Today is the day all your questions will be answered.
That is, if all your questions are about what will be in Gov. Paul LePage’s biennial budget proposal.
This afternoon LePage will brief lawmakers and the press about the contents of his budget for the two years beginning on July 1. We know the proposal will include cuts to the state’s income tax (though we don’t know how much, or how he proposes to pay for them), but other details about the plan have been tightly held by the governor and his administration for months.
With majority Republicans in the Senate friendly to his agenda, LePage will be hoping for better luck shepherding his budget proposal through the Legislature this year than he had two years ago.
In 2013, he was rebuked by the Democrat-controlled Legislature, which balked at several of his budget proposals — most notably the gutting of Maine’s revenue-sharing program with local city and town governments. Eventually, the Legislature passed its own budget, overriding LePage’s veto to do so.
That’s what’s happening today. Here’s what happened yesterday. And don’t forget, you can sign up to receive BDN Daily Brief in your inbox every morning.
Breen takes the oath of office, finally
One of the surprise political stories at the end of 2014 was wrangling around who actually won the Falmouth-area Senate District 25 seat. Democrat Cathy Breen was the apparent victor on election night, but then a recount appeared to hand the seat to Republican Cathy Manchester of Gray.
Breen and the Maine Democratic Party continued to contest the results while majority Republicans in the Senate installed Manchester for what turned out to be one of the shortest Senate terms in Maine history. A Senate investigatory committee later determined that errors were made during the recount process and that Breen was indeed the winner.
Drama surrounding the election ceded to routine on Thursday when Gov. Paul LePage swore administered the oath office to Breen during a private ceremony attended by Breen’s husband and children. Breen, who has been appointed to the Environment and Natural Resources Committee, said in a prepared statement that her priorities include property tax relief and expanded bicycle and pedestrian infrastructure.
Annual ‘Unity Rally’ at the State House
Dozens of activists from across Maine converged on the State House Thursday in an effort to convince lawmakers to work together toward what they said were the most important issues and problems facing Maine. Known as the Alliance for the Common Good, they pounded drums, waved signs and held a more than hour-long press conference.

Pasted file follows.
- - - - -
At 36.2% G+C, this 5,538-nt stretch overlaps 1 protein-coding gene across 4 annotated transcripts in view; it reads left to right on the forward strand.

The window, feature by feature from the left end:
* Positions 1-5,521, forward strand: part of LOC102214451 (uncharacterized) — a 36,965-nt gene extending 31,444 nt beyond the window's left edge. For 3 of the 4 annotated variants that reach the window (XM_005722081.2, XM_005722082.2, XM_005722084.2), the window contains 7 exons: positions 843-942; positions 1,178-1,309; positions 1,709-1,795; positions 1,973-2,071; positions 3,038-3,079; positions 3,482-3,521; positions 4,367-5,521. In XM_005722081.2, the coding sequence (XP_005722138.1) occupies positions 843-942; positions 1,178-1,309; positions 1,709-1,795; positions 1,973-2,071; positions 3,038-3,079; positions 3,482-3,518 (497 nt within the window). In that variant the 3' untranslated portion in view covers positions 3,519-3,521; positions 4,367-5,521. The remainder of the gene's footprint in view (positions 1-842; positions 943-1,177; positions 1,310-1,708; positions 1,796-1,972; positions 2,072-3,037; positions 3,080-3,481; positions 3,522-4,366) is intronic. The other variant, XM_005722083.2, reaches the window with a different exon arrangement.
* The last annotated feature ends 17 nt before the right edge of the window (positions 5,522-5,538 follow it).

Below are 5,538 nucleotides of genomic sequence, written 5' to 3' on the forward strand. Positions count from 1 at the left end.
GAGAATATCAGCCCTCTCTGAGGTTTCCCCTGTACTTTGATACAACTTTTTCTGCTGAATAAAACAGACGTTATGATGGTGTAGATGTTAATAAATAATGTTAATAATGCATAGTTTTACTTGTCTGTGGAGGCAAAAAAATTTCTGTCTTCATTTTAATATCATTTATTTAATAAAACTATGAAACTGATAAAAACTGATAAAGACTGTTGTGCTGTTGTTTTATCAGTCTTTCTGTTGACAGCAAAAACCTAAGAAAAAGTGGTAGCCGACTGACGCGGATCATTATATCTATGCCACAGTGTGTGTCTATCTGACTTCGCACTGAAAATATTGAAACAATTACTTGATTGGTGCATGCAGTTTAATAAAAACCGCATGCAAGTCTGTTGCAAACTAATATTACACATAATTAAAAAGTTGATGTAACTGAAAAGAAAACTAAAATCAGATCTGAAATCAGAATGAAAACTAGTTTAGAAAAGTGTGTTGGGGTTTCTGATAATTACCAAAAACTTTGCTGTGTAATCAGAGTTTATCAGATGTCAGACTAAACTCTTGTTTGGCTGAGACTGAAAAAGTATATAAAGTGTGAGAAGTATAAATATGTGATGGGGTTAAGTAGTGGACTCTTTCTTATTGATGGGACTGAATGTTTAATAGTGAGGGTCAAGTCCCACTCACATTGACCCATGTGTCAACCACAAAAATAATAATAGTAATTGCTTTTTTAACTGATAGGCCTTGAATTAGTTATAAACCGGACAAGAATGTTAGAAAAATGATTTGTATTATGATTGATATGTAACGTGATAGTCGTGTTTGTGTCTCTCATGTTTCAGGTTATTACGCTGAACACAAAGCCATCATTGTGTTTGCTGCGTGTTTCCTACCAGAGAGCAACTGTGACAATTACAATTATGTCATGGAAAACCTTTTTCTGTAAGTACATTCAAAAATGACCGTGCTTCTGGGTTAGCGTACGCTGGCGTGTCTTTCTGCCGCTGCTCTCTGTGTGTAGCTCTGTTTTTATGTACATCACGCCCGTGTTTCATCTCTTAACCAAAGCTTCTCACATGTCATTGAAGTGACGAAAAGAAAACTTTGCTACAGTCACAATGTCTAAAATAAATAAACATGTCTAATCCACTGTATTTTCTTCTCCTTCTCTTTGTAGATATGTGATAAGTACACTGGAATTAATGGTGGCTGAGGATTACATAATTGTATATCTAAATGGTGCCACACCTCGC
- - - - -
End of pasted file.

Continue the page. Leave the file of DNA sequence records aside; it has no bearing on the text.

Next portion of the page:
Among the stated goals of the rally were:
- That state government “show respect” for community and tribal sovereignty;
- That revenues derived from taxes paid by Mainers be spent to benefit Maine people exclusively;
- That the state develop and economy “that puts the environment first”; and
- That steps be taken to keep money out of politics.
Also strongly represented at the rally were activists who oppose the creation of a private East-West highway in Maine, a group that seeks to protect tribal water rights and opponents of commercial mining in Maine.
There were very few lawmakers in attendance, perhaps because they were convening for their second day of business since coming back to Augusta on Wednesday.
LD 1 unlikely to make history books
Folks in Augusta typically put a lot of stock in which bill is the first to come out of the revisor’s office, thus earning legislative document number “1,” or LD 1.
Two years ago, LD 1 was a bill to reform Maine’s workers compensation program, a policy priority for the governor and many lawmakers, and which ended up being passed into law. Four years ago, when LePage first took office, LD 1 was the governor’s “Regulatory Fairness and Reform Act,” which was central to LePage’s goal of improving Maine’s business climate. That bill was also passed into law.
This year’s LD 1 seeks to name a bridge. With all due respect to the fine residents of Standish and Limington, “A Resolve to Name the Route 11 Bridge over the Saco River in Standish and Limington the Veterans Memorial Bridge” is not likely to generate much controversy, or be remembered by history.